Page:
Tagged: gustave dore

Art for Divine Comedy by Dante

Gustave Doré did a series of famous illustrations for Dante’s Divine Comedy, which we study in World Literature, Module 4. Here are a few examples of these highly detailed etchings. Click on an image...

Inferno Cantos 32 to 34 Questions and Analysis by Stacy Esch

Inferno Cantos 32 to 34 Questions and Analysis by Stacy Esch

Inferno: Final Destinations Cantos XXXII – XXXIV by Stacy Esch, with illustrations selected by EIL staff Circle 9, The Frozen Pit Treacherous Fraud [To be expanded] Dante arrives at the bottom of the Inferno,...

Inferno Cantos 18 to 31 Questions/Analysis by Stacy Esch

Inferno Cantos 18 to 31 Questions/Analysis by Stacy Esch

Inferno: Final Destinations Cantos XVIII – XXI by Stacy Esch, with illustrations selected by EIL staff The Eighth Circle, Malebolge Sins of Fraud Malebolge, Dante’s name for the Eighth Circle, furthers our understanding of...

Inferno Cantos 12 to 17 Questions for Analysis by Stacy Esch

Inferno Cantos 12 to 17 Questions for Analysis by Stacy Esch

Inferno: Questions for Analysis Cantos XII – XVII by Stacy Esch, with illustrations selected by EIL staff Professor Esch’s original materials have been edited by the Excellence in Literature staff for use on this...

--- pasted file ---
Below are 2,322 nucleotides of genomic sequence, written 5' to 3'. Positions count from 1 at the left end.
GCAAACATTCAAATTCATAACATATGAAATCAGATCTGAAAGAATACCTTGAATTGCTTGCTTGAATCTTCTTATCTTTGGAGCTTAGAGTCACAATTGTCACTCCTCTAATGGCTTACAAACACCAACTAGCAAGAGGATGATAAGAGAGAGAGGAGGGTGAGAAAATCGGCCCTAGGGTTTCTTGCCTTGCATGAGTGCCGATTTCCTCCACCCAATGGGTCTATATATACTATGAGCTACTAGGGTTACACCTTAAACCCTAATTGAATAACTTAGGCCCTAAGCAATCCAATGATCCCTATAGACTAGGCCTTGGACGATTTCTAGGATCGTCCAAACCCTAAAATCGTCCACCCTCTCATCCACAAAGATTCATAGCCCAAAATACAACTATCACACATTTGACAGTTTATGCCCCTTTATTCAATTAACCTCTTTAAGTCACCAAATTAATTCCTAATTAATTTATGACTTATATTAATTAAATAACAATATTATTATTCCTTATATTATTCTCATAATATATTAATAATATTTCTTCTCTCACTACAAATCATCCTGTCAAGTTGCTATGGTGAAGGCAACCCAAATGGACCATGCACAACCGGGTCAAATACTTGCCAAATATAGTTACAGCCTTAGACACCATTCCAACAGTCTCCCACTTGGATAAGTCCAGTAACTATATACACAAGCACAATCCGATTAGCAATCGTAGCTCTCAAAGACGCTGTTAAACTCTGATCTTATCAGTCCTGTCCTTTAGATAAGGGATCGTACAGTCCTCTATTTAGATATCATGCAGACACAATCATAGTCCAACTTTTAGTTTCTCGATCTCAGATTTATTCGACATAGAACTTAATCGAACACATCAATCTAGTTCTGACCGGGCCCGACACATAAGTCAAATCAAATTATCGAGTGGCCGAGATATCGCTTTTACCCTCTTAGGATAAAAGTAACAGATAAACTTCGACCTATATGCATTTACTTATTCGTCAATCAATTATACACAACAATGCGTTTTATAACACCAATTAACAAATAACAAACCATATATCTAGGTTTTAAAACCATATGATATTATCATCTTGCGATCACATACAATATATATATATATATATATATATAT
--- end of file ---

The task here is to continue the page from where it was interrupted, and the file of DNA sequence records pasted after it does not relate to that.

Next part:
Inferno Cantos 5 to 11 Structure Analysis by Stacy Esch

Inferno Cantos 5 to 11 Structure Analysis by Stacy Esch

Structure in the Inferno Analysis of Cantos V – XI by Stacy Esch [with illustrations selected by EIL staff] An alert reading of these early cantos helps us identify an underlying unity that turns...

Inferno Cantos 1 to 5 Questions for Analysis by Stacy Esch

Inferno Cantos 1 to 5 Questions for Analysis by Stacy Esch

Inferno: Questions for Analysis, Cantos I – V by Stacy Esch [with illustrations selected by EIL staff] What is the “dark wood”? How did Dante get there? [see Introducing Canto I] What’s the significance...

“The Raven” by Edgar Allan Poe, Read by Christopher Walken

“The Raven” by Edgar Allan Poe, Read by Christopher Walken

“The Raven” by Edgar Allan Poe is evocative enough when read aloud, but Christopher Walken’s flawless recitation, accompanied by appropriate sound effects and beautifully engraved illustrations from the art of Paul Gustave Doré, makes it unforgettable....